• Cultural factors 
    In many countries, women are unable to travel to medical appointments unaccompanied, reducing the access to services.

  • Women are carers 
    Women are twice as likely as men to be blinded by trachoma because it passes from children to mothers.

Vision impairment and blindness have far-reaching implications not just for the women affected, but also for their families, and for progress toward many of the sustainable development goals, such as gender equality, and decent work and economic growth.

The Economist Intelligence Unit report looked at the social implications of blindness, the psychological well-being, the income earning potential, and on women’s capacity to participate actively in society.

The findings provide a way forward for closing the gender gap and ensuring women have better access to services. Through the She Sees initiative, the organization is determined to advance its gender-focused work and help deliver high-quality programs that work to close the gender gap in blindness around the world.

As a leader in affordable, accessible eye care, the foundation’s goal is to end gendered discrimination in eye health and to empower women and girls with sight. The foundation has developed a multifaceted approach to this, starting with placing women and girls firmly at the center of programs, services, partnerships, and global advocacy work. It wants to ensure all women and girls can access eye health care and can effectively engage with services.

Where work, live

On top of that, the organization is developing creative programs specifically reaching out to women where they work and where they live. An example of this is in Pakistan and Bangladesh where the foundation is working with local hospitals and health agencies to train outreach health workers who deliver maternal and child health services in eye care, so they can find and direct women and children with eye health issues to local services.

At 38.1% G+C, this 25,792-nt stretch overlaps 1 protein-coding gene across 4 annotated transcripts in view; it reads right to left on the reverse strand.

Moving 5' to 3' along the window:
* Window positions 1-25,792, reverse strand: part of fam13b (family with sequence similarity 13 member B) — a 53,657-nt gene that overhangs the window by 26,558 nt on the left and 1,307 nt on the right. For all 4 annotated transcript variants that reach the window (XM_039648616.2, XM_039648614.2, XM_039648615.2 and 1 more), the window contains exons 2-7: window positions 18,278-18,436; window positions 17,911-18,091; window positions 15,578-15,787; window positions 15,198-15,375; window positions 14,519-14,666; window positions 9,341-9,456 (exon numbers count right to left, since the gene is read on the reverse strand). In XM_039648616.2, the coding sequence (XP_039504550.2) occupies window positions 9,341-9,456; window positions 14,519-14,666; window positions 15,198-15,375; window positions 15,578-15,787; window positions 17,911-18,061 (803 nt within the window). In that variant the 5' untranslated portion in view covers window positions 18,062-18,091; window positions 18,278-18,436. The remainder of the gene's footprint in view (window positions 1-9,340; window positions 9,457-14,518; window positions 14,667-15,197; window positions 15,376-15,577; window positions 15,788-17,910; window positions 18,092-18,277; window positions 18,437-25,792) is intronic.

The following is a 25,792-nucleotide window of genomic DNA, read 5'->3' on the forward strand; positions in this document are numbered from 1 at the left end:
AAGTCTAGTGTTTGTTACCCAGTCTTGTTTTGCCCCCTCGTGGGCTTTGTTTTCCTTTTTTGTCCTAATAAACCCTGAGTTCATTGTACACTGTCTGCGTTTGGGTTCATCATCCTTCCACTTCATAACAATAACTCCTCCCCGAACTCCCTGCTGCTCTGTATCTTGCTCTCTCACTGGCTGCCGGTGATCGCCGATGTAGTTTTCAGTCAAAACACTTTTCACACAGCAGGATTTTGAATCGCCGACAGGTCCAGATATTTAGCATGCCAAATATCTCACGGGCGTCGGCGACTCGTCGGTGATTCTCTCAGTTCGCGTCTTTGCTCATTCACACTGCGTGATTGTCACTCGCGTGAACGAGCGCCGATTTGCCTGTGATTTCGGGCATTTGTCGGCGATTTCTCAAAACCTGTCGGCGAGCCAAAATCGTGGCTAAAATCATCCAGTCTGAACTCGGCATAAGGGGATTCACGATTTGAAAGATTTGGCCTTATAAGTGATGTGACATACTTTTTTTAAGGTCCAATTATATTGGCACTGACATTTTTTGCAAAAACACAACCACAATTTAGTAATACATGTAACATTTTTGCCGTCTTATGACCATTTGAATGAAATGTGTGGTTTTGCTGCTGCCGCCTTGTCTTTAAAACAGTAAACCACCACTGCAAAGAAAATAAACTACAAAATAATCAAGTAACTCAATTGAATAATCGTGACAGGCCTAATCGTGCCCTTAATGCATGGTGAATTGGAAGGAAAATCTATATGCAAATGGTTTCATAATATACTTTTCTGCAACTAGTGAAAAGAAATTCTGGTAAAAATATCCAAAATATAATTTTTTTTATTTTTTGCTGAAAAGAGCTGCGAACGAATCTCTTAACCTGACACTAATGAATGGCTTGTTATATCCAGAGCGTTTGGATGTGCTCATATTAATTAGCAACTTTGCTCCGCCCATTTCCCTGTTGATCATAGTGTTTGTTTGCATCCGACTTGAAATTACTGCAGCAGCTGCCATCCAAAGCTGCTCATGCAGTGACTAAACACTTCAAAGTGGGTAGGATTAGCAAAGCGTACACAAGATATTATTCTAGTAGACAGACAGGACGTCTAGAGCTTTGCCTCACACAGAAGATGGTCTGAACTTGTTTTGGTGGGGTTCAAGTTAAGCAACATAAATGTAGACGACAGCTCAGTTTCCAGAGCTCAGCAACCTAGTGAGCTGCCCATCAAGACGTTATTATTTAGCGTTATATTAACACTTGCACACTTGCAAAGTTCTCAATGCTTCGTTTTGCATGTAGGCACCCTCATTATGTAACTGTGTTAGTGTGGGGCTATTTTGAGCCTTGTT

The foundation is also training more women as health workers because in many regions women are more likely to access services when they are run by women. The organization has also set up vision corners and eye programs in Bangladeshi garment factories and in cottage industries in countries such as Vietnam.

By taking programs to places where so many women work it means they can access eye care easily which allows them to continue to earn an income to support their children and families.

The foundation is committed to empowering women and ensuring women are represented in leadership positions across all eye health workforce groups, and it encourages others in the eye health sector to also help address the issue to change the lives of women and girls and help break the cycle of poverty caused by blindness and vision impairment.


Ian Wishart

E: fhf@hollows.org
Wishart is chief executive officer of The Fred Hollows Foundation.